Sometimes I get to thinking that Alexa isn’t really my friend. I mean sure, she’s always polite enough (well, usually, but it’s normal for friends to fight, right?). But she sure seems chummy with that pickle-head down the hall too. I just don’t see how she can connect with us both — we’re totally different!
So that’s the state of the art of conversational AI: a common shared agent that represents an organization. A spokesman. I guess she’s doing her job, but she’s not really representing me or M. Pickle, and she can’t connect with either of us as well as she might if she didn’t have to cater to both of us at the same time. I’m exaggerating a little bit – there are some personalization techniques (*cough* crude hacks *cough*) in place to help provide a custom experience:
- There is a marketplace of skills. Recently, I can even ask her to install one for me.
- I have a user profile. She knows my name and zip code.
- Through her marketplace, she can access my account and run my purchase through a recommendation engine (the better to sell you with, my dear!)
- I changed her name to “Echo” because who has time for a third syllable? (If only I were hamming this up for the post; sadly, a true story)
- And if I may digress to my other good friend Siri, she speaks British to me now because duh.
It’s a start but, if we’re honest, none of these change the agent’s personality or capabilities to fit with all of my quirks, moods, and ever-changing context and situation. Ok, then. What’s on my wishlist?
- I want my own agent with its own understanding of me, able to communicate and serve as an extension of myself.
- I want it to learn everything about how I speak. That I occasionally slip into a Western accent and say “ruf” instead of “roof”. That I throw around a lot of software dev jargon; Python is neither a trip to the zoo nor dinner (well, once, and it wasn’t bad. A little chewy.) That Pickle Head means my colleague S… nevermind. You get the idea.
- I want my agent to extract necessary information from me in a way that fits my mood and situation. Am I running late for a life-changing meeting on a busy street uphill in a snowstorm? Maybe I’m just goofing around at home on a Saturday.
- I want my agent to learn from me. It doesn’t have to know how to do everything on this list out of the box – that would be pretty creepy – but as it gets to know me it should be able to pick up on my cues, not to mention direct instructions.
Great, sign me up! So how do I get one? The key is to embrace training (as opposed to coding, crafting, and other manual activities). As long as there is a human in the loop, it is simply impossible to scale an agent platform to this level of personalization. There would be a separate and ongoing development project for every single end user… great job security for developers, but it would have to sell an awful lot of stuff.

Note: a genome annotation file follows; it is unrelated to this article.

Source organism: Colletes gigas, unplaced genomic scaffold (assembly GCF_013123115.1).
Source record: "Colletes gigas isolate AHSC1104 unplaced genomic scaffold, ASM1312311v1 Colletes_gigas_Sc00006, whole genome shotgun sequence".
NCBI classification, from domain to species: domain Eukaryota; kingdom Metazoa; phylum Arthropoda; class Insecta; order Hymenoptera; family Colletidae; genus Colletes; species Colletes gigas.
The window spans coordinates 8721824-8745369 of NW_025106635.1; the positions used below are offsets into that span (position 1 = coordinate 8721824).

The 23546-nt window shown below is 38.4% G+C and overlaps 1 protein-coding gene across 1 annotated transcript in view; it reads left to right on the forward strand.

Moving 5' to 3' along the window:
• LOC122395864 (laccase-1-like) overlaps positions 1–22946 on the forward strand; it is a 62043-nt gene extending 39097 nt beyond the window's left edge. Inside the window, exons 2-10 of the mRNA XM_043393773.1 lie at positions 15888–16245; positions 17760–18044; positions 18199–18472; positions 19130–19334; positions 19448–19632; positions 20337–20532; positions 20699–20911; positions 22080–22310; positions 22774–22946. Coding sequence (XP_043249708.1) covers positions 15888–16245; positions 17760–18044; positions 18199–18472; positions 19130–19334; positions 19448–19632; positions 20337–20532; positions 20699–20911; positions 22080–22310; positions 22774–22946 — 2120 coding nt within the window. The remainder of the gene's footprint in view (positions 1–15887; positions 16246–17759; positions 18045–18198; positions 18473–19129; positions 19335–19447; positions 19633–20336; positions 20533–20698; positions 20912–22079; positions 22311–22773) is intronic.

To embrace training, we need to dissect what goes into training. Let’s over-simplify the “brain” of a conversational AI for a moment: we have NLU (natural language understanding), DM (dialogue management), and NLG (natural language generation). Want an automatically-produced agent? You have to automate all three of these components.
- NLU – As of this writing, this is the most advanced component of the three. Today’s products often do incorporate at least some training automation, and that’s been a primary enabler that leads to the assistants that we have now. Improvements will need to include individualized NLU models that continually learn from each user, and the addition of (custom, rapid) language models that can expand upon the normal and ubiquitous day-to-day vocabulary to include trade-specific, hobby-specific, or even made-up terms. Yes, I want Alexa to speak my daughter’s imaginary language with her.
- DM – Sorry developers, if we make plugin skills ala Mobile Apps 2.0 then we aren’t going to get anywhere. Dialogues are just too complex, and rules and logic are just too brittle. This cannot be a programming exercise. Agents must learn to establish goals and reason about using conversation to achieve those goals in an automated fashion.
- NLG – Sorry marketing folks, there isn’t brilliant copy for you to write. The agent needs the flexibility to communicate to the user in the most effective way, and it can’t do that if it’s shackled by canned phrases that “reflect the brand”.
In my experience, most current offerings are focusing on the NLU component – and that’s awesome! But to realize the potential of MicroAgents (yeah, that’s right. MicroAgents. You heard it here first) we need to automate the entire agent, which is easier said than done. But that’s not to say that it’s not going to happen anytime soon – in fact, it might happen sooner than you think.
Echo, I’m done writing. Post this sucker.